After rebounds in new- and existing-home sales, pending home sales in June were expected to continue to surge (after screaming 44% higher MoM in May) and they did, rising 16.6% MoM (beating the 15.0% expectations) and sending the YoY sales number UP 12.7%...
This is the biggest annual rise in pending home sales in over 5 years as mortgage rates hit record lows.
“It is quite surprising and remarkable that, in the midst of a global pandemic, contract activity for home purchases is higher compared to one year ago,” Lawrence Yun, NAR’s chief economist, said in a statement.
“Consumers are taking advantage of record-low mortgage rates resulting from the Federal Reserve’s maximum liquidity monetary policy.”
And the pending home sales index is back at its highest since 2006...
And in case you're wondering why the housing market was able to bounce so quickly in the face of an historic shock which left 22 million people unemployed? Here BofA offers five explanations:
An uneven recession: the shock disproportionally impacted the lower income population who are less likely to be homeowners. Consider that 55% of households earning less than $35K a year lost employment income vs. only 40% of those earning $75K and above. According to the NAR, the median household income of recent homebuyers is $93k.
Record low interest rates: mortgage rates reached a new historic low last week. Average monthly mortgage payments have declined by $80/month relative to this time last year due to lower mortgage rates.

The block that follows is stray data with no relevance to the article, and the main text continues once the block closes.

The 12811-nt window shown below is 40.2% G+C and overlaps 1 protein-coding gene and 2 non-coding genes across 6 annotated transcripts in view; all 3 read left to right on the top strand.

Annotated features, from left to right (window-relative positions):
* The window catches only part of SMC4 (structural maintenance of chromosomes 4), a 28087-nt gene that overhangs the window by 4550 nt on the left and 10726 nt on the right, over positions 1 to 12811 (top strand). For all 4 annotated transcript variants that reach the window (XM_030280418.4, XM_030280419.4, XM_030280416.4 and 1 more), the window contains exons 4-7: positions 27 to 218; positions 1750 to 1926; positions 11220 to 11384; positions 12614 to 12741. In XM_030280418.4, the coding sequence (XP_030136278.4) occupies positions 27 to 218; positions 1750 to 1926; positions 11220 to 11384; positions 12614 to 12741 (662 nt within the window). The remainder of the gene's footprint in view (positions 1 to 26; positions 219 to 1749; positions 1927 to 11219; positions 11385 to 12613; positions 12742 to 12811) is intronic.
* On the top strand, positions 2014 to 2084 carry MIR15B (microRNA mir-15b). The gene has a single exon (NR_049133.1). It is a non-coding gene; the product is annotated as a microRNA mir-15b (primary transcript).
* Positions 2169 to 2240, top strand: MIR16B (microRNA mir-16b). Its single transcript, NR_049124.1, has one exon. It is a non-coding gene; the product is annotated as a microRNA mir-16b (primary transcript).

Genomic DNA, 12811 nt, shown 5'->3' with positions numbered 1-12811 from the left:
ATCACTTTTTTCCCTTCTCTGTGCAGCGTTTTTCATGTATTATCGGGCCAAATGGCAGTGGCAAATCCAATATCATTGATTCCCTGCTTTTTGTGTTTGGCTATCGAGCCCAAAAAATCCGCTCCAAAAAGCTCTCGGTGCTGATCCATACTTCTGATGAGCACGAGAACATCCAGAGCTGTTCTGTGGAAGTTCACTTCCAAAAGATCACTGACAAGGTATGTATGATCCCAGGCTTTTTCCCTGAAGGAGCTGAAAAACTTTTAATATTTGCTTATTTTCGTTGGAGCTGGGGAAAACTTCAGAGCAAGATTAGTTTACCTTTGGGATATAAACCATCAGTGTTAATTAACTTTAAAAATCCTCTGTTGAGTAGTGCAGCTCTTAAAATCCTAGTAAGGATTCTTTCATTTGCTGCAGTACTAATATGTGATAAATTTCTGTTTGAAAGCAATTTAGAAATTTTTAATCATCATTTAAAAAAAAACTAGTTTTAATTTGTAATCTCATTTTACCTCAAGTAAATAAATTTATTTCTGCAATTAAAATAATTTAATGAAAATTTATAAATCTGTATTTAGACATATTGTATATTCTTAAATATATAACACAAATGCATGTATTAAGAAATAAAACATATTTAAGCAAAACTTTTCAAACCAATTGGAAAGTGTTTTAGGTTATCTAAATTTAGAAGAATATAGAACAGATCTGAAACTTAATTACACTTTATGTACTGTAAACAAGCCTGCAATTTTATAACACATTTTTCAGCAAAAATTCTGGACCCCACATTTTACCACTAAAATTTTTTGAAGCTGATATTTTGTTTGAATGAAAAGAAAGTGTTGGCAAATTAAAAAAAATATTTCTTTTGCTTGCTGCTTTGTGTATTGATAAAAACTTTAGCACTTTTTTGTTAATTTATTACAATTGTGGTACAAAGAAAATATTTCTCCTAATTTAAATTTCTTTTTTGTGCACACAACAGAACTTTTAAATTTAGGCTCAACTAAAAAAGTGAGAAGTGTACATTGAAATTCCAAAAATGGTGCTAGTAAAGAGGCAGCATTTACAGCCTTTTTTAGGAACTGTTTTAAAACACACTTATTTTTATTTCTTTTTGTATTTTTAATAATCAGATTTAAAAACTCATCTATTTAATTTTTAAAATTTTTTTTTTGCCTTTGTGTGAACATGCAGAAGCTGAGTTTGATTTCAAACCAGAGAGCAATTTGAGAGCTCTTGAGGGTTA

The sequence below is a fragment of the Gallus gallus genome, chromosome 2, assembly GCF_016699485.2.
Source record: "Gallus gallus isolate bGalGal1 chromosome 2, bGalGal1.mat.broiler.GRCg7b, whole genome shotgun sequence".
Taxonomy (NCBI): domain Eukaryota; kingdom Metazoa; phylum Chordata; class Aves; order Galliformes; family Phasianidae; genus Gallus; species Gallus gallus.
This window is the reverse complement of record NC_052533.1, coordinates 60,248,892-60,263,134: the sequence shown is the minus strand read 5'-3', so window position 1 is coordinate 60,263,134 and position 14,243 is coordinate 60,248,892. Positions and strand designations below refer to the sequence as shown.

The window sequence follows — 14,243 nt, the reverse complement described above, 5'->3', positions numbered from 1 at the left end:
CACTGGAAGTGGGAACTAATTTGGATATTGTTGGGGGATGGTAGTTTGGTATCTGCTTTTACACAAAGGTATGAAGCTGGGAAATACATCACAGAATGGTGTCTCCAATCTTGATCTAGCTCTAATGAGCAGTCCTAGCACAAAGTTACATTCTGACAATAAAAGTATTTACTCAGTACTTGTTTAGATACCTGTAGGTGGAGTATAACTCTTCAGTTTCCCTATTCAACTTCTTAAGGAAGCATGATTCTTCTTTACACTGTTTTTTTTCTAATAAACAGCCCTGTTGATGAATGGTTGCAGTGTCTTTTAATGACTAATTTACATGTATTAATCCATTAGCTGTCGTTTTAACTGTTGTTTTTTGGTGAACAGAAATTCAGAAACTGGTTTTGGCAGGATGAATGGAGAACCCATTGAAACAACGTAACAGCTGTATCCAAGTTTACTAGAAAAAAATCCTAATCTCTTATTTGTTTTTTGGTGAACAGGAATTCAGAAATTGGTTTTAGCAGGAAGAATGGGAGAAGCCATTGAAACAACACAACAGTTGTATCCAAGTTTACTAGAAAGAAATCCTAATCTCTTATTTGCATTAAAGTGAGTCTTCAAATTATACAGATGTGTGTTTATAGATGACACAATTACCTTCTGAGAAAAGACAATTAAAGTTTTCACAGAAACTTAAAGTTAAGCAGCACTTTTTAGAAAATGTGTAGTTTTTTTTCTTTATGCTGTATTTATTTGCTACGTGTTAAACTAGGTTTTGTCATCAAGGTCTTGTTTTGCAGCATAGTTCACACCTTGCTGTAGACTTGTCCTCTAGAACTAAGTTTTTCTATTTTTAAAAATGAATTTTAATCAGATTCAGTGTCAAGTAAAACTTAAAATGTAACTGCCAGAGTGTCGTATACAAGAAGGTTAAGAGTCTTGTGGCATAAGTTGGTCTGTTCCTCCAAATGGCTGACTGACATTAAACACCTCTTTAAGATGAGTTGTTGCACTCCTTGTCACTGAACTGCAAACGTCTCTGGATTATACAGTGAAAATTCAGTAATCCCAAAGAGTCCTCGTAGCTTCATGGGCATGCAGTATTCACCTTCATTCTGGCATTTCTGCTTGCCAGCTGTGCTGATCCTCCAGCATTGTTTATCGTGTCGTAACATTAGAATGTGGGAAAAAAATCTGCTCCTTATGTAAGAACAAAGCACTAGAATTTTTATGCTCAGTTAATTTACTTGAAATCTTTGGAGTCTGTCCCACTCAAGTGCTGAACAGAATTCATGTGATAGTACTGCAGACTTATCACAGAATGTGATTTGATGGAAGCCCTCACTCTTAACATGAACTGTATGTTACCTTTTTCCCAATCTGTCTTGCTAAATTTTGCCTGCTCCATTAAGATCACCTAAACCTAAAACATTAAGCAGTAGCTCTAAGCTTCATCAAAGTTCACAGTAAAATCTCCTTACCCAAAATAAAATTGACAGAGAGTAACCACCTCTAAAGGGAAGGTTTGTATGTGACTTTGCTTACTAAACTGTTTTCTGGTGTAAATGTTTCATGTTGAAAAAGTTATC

Running lean pre-crisis: inventory was low, home equity was high and debt levels manageable. The homeowner vacancy rate reached the lows of the mid-1990s.
Supportive fiscal and monetary policy: forbearance programs reduced potential stress from delinquencies - according to the MBA, 7.8% of all mortgages were in forbearance as of July 12, which amounts to 3.9mn homeowners.
Pandemic-related relocations: moving to the 'burbs is a real phenomenon. Take NYC - according to data from USPS, the number of mail forwarding requests from NYC spiked to more than 80,000 in April, 4X the pre-COVID-19 monthly pace.
Pending home sales rose in all U.S. regions, including an 11.9% gain in the South that boosted the region’s index to the highest in records back to 2001. Purchases also increased 12.2% in the Midwest to the strongest since February 2017 and climbed 11.7% in the West. Contract signings jumped 54.4% in the Northeast to a four-month high.
Yun says that as house hunters seek homes away from bigger cites – likely in an effort to avoid the coronavirus – properties that were once an afterthought for potential buyers are now growing in popularity.